Securities investments in the market using a fixed set of criteria.
An investment strategy which eliminates emotional decisions by following a specific set of rules. One example is dollar cost averaging.
An investment technique. One formula calls for the shifting of funds from common shares to preferred shares or bonds as a selected market indicator rises above a certain predetermined point - and the return of funds to common share investments as the market average declines. (See: Dollar Cost Averaging)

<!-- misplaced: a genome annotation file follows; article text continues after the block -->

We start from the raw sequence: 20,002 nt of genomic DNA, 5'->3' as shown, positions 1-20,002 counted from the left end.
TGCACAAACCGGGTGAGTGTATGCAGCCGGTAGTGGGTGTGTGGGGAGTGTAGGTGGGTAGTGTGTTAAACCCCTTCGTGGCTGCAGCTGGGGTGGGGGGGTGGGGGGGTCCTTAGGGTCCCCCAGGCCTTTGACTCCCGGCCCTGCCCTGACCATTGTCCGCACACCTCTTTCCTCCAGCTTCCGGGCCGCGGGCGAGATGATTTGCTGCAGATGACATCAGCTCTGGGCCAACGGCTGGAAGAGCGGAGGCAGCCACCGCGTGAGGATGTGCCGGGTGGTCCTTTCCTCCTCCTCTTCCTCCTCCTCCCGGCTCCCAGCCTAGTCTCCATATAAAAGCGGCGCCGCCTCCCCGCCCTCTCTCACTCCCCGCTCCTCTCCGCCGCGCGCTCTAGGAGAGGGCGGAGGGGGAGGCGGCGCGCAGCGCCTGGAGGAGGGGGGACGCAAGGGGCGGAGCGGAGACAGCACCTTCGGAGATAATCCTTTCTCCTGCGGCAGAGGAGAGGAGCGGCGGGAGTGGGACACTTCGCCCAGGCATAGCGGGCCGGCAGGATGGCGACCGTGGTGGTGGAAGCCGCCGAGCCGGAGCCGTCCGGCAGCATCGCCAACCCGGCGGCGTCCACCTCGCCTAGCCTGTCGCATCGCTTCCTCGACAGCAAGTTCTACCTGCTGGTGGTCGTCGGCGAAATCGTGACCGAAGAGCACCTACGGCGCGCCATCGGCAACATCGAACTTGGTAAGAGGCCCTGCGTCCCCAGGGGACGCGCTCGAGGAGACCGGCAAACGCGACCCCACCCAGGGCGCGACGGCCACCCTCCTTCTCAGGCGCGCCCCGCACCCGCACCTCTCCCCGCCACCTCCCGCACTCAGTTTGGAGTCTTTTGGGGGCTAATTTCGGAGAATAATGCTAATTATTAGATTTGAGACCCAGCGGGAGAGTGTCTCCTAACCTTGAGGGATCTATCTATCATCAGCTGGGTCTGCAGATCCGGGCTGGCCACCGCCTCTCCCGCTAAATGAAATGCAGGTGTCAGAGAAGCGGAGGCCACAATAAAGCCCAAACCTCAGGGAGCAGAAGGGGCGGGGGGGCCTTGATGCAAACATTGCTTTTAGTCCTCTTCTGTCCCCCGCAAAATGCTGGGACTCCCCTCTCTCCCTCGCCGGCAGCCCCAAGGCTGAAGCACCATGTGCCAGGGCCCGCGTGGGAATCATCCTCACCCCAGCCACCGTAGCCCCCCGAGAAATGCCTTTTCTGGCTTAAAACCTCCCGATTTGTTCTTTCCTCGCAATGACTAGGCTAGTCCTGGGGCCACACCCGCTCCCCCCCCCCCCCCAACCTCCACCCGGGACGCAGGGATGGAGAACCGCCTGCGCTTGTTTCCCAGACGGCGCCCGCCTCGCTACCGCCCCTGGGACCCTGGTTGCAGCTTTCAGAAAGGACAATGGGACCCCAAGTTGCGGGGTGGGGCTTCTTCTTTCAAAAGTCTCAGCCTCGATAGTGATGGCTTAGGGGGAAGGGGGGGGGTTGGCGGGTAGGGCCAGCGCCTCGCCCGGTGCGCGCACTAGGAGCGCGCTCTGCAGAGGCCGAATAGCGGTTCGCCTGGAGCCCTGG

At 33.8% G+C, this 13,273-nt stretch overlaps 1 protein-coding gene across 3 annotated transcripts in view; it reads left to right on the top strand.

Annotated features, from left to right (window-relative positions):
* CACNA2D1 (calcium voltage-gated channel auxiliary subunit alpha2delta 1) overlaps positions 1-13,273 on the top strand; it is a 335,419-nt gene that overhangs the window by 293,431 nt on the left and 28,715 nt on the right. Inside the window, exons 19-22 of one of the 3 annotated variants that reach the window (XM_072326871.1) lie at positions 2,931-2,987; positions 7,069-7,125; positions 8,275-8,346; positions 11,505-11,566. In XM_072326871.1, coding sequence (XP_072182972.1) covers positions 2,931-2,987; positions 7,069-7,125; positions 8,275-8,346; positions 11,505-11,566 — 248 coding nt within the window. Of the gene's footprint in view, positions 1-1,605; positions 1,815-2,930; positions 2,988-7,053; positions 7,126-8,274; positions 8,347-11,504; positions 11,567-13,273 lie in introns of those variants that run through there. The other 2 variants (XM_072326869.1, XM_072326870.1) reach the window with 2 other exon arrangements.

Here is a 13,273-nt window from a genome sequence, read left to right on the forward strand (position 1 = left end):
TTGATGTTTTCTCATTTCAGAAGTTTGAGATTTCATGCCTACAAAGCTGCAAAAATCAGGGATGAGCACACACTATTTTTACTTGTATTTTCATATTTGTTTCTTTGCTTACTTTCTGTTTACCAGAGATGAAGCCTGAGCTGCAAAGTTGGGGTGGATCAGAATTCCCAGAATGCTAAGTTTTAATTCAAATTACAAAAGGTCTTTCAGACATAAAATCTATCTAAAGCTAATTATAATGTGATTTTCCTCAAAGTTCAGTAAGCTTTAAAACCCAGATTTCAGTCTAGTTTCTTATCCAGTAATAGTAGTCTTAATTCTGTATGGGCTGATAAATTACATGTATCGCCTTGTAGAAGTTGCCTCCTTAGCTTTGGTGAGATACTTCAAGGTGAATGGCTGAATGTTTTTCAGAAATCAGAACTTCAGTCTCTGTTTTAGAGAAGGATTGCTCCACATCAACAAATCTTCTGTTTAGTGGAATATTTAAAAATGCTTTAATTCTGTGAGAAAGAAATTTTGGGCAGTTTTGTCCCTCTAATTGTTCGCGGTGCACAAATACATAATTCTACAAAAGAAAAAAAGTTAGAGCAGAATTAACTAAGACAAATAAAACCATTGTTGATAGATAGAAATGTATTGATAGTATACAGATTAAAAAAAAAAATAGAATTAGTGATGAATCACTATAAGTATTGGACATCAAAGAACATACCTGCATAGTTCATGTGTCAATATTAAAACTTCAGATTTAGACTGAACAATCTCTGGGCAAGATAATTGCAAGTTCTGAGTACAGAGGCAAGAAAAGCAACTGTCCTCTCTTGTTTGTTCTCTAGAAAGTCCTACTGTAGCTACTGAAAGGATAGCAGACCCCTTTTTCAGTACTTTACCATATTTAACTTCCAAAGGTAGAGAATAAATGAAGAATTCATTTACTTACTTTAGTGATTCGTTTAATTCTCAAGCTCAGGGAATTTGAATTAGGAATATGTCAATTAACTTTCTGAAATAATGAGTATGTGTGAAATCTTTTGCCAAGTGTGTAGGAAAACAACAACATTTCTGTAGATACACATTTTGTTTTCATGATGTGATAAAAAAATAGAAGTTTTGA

These are investment strategies. One formula involves shifting funds from common shares to preferred shares or bonds as the stock market rises above a predetermined point - and returning funds to common shares as the stock market declines.
When you invest on a schedule-as you might with dollar cost averaging-or make investments to maintain a pre-determined asset allocation, you're using a technique known as formula investing. The appeal of this approach, for investors who follow it, is that it eliminates having to agonize over when to buy or sell. But it does not guarantee your portfolio will grow in value.